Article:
Solar Cars Power Lessons on Energy Efficiency
High school students from across the Roaring Fork Valley have been tinkering with toys at school for the past few months. Don’t worry, it’s educational. It's all part of a lesson on solar power. The students have been designing, building and testing solar-powered remote-controlled cars while learning about energy efficiency and renewable energy.
The students’ efforts head to a race near Boulder this weekend in an event hosted by the National Renewable Energy Laboratory. Aspen Public Radio's Marci Krivonen reports.
A group of boys are bent low over a table strewn with remote control car parts, tools, and the object of their months of frustration and elation: a remote-controlled car powered only by the sun.
The group of four teenagers work as a team in the crowded Yampah Mountain High School classroom in Glenwood Springs. Their solar car is nearly finished. Teachers, students and even the local newspaper crowd around to check it out.
The lightweight car on the table is about the size of an oven door, and it kind of looks like one too but, with wheels. A rectangular piece of carbon fiber lays on top of four wheels taken from a store-bought remote controlled car kit. The guts of the car like the battery and motor are underneath it. And, solar cells stretch across the carbon fiber top.
Senior Tim Stephenson is the fabricator on the solar project. He says he races remote controlled cars outside of school so this class was a natural fit.
"I thought that’s a pretty cool idea. I like RC cars, why not strap a solar panel to it. But, I didn’t know we were going to go this in depth!"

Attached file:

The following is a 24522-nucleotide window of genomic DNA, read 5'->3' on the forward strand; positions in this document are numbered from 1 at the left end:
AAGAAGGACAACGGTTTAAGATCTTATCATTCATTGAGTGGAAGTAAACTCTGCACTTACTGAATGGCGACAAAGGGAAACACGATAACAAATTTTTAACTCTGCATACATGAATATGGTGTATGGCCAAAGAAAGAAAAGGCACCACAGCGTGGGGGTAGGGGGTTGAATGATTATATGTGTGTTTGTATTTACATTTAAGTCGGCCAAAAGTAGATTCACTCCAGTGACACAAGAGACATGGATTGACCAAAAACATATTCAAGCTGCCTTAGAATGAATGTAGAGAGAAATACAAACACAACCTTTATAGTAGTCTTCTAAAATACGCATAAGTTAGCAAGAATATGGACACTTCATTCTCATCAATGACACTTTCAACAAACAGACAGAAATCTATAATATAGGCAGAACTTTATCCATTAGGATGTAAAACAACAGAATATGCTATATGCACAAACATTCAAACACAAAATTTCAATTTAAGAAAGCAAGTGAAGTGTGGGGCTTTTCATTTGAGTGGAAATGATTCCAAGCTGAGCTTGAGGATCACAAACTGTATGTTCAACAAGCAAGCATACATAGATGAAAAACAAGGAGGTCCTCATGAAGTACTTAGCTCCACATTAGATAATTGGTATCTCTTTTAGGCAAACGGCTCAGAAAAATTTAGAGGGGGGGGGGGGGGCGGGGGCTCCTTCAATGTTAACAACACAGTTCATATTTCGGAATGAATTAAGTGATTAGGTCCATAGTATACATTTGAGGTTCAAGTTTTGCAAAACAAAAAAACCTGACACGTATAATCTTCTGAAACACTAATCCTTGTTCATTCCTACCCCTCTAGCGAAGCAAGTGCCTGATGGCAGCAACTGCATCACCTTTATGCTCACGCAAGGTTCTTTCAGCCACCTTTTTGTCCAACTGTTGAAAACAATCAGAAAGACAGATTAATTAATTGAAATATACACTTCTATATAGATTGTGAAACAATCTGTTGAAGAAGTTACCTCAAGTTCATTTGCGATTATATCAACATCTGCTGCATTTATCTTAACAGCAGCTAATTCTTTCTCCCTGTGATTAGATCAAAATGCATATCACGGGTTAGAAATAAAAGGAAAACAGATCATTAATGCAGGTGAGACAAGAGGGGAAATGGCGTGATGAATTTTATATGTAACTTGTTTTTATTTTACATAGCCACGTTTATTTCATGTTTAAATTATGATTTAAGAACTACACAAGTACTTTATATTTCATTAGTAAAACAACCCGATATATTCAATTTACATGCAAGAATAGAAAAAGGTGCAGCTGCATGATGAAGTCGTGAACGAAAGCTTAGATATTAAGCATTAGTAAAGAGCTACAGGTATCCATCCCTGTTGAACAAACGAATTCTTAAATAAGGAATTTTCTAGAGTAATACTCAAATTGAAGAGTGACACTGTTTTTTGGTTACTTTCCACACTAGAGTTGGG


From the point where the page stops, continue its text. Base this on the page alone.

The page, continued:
Susy Ellison is the science teacher at Yampah. She says most of her classes are hand’s on but the solar car course is unique.
"It’s a different sort of a project. It involves bigger ideas and STEM education, which is science, technology, engineering and math education together with a little bit of an environmental spin, which is one of the newer directions environmental education is heading," she says.
The idea is to use the cars to get students interested in energy efficiency and renewable energy. Noah Davis manages the Solar in the Schools program for Solar Energy International. The program was his idea and he’s been helping the students put the cars together.
"I hate to describe it this way, but it’s kind of a trick to get kids to think about energy efficiency and renewable energy in combination, and it seems to be working. If you billed it as an elective class in energy efficiency, I don’t think you’d get nearly as many takers," he says.
Davis says he got the idea for building and racing cars from a similar activity in technical colleges in France.
The boys’ car will race alongside other solar cars from Colorado Rocky Mountain School and Aspen High School on Saturday as part of the National Renewable Energy Laboratory’s Junior Solar Sprint event. In the future, solar cars from high schools across the country are expected to participate.
The solar cars will make an appearance in Aspen later this summer. The students will present their projects at the Aspen Science Festival on August 11th. It's hosted by the Aspen Science Center.